The whole solution is about different things: its about software, its about services, its about regular updates of their databases, and its about having the right people brought into the company to manage the security system. There are different parts of these systems and all of them are crucial. So for example, if a company decides to spend money on software and not bring in the right staff it puts itself at risk.

You recently launched your Safe Money banking product. Is targeting specific industry verticals part of your product strategy?

We launched version 10 of our corporate Kaspersky Endpoint Security For Business product at the beginning of this year. Part of our strategy is to expand this type of portfolio and actually the Safe Money solution is an essential part of that. We have some other solutions that we can suggest to our customers, for instance DDoS protection.

We’re seriously thinking about opening a DDoS centre in the Middle East. Its still not 100 per cent confirmed but there is a very high probability that we will open one. Right now we only offer DDoS protection to customers in Russia and the Ukraine, so our next step is to build two DDoS centres, one in Western Europe and one in the Middle East.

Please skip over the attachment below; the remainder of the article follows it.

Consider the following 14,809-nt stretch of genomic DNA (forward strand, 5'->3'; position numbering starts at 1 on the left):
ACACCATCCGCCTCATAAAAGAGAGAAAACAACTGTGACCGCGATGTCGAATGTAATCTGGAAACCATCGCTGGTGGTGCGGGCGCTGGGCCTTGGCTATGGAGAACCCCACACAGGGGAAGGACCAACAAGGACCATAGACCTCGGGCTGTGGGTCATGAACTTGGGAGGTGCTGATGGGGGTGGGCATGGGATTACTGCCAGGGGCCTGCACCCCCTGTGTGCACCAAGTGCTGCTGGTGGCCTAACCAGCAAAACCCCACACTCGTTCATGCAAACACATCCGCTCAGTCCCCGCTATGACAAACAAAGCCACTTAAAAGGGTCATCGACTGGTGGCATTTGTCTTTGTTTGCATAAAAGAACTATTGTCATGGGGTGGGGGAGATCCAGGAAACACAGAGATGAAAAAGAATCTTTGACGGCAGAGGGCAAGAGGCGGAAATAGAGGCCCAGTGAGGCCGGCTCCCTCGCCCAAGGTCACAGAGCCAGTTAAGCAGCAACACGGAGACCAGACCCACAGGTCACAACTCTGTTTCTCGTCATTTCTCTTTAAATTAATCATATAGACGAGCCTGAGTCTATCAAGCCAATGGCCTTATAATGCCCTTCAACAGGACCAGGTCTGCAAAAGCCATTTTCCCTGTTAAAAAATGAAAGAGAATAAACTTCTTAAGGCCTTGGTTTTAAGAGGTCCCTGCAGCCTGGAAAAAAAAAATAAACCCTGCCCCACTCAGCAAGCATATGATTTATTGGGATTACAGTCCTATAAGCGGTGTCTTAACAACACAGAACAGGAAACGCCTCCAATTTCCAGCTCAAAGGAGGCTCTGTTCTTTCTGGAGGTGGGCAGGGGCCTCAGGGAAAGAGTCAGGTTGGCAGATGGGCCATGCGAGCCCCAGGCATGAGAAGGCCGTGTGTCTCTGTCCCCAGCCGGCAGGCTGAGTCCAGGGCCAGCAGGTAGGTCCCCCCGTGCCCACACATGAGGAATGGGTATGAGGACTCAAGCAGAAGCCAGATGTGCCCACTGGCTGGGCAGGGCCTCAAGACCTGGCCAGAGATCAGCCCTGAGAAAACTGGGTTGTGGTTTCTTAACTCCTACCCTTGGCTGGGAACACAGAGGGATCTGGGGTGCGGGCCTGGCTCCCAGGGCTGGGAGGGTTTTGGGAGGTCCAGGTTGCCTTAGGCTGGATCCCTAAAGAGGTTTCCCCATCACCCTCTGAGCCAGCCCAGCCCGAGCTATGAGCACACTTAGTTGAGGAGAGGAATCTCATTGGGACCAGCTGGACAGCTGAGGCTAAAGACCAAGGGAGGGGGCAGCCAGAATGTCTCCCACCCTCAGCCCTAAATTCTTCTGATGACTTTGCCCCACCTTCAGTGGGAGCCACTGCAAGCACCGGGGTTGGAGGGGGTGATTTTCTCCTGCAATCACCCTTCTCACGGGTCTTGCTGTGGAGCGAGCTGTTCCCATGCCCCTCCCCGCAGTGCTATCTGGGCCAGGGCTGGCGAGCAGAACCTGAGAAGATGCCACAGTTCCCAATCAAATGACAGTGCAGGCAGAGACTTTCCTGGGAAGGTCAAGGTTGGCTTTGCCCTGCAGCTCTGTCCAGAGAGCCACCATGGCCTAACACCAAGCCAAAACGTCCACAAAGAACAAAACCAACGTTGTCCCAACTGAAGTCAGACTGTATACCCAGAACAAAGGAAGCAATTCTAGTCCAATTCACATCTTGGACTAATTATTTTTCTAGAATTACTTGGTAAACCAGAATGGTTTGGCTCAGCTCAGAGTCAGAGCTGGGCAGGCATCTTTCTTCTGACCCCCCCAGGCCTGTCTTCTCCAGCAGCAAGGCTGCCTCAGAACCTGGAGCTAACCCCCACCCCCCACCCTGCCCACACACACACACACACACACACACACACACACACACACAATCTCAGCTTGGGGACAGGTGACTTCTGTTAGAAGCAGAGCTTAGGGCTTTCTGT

We also provide our Expertise product, an SLA for malware protection, to different IT specialists because it’s important for IT organisations to understand from where they can be attacked and what threats to expect.

Which countries in the Middle East are you considering as a base for the DDoS centre?

I still can’t confirm that information but I mainly think it will be for the GCC.

What are Kaspersky’s plans for the Middle East coming into 2014 and beyond?

Overall to continue to grow, and to increase our market share, currently we’re number two in the Middle East with a market share of around 24 per cent. We have around 24 per cent market share in KSA and are number one in the UAE with around 23 per cent.

It’s a very simple task, just to continue our growth in B2C and B2B, again giving more attention to B2B as this region has more opportunities there in comparison to other parts of the world. We also want to increase support for our partner community and to invest. We consider the Middle Eastern market attractive and we want to continually invest into it.